"We had to tell her that her big brother was dead, a totally preventable death, totally preventable. If you don't think this can happen to you, you're wrong," said Doug Ralls recalling the moment he had to tell his daughter Brian, her brother, had died.
State officials are encouraging teens to commit to driving phone-free and going as far as turning cell phones off when the ignition is on to prevent the temptation.
The Ralls showed four pictures to the teens, hoping to convince them.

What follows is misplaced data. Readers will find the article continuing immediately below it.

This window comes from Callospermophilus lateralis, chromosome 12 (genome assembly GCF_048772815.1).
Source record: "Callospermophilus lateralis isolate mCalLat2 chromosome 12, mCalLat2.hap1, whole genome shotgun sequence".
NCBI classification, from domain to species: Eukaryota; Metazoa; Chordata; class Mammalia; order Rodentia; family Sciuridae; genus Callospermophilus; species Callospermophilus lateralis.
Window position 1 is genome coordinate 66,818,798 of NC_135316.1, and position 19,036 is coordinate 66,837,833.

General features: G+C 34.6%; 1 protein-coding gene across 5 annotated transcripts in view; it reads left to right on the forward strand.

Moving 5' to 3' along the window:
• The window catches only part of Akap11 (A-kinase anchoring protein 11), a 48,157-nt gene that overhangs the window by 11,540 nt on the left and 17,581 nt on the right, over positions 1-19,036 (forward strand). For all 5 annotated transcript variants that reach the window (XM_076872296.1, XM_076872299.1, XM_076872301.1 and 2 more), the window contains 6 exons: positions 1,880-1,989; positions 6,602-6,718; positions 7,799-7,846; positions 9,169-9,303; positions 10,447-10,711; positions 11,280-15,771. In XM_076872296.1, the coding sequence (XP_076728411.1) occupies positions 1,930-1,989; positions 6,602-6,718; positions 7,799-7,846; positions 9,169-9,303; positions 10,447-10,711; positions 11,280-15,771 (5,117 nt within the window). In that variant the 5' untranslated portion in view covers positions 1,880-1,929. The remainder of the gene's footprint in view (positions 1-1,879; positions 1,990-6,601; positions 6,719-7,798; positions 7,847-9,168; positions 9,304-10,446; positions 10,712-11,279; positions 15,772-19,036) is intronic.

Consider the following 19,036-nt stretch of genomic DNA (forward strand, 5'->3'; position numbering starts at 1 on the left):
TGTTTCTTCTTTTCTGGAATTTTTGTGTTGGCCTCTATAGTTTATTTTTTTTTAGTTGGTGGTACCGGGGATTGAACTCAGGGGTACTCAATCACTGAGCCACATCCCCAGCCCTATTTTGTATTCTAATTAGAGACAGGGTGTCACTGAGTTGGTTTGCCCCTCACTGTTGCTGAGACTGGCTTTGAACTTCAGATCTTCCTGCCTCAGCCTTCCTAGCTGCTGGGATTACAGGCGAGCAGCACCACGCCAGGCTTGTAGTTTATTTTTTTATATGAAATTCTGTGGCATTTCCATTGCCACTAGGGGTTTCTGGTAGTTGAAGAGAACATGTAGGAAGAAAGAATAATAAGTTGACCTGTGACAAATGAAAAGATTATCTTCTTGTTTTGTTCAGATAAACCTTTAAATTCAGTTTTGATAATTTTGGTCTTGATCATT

The first picture is of Brian with his little sister Emily as young children. The second is of Brian in high school. He played football at Brentwood Academy. The third picture is of the horrible crash site and the last picture is his tombstone.
Siegel High School student Amberly Leininger attended Tuesday's event. She told News 2 texting while driving is a big deal to her friends. She says her school is also being proactive.
"We're going to have a lock-in, where people will sign over their phone for 12 hours, and it'll prove to them that if they can not text for 12 hours then they can sit in the car for two minutes or 12 minutes and not text," she said.
The Tennessee Highway Patrol says it's dedicated to informing teens about the dangers of distracted driving.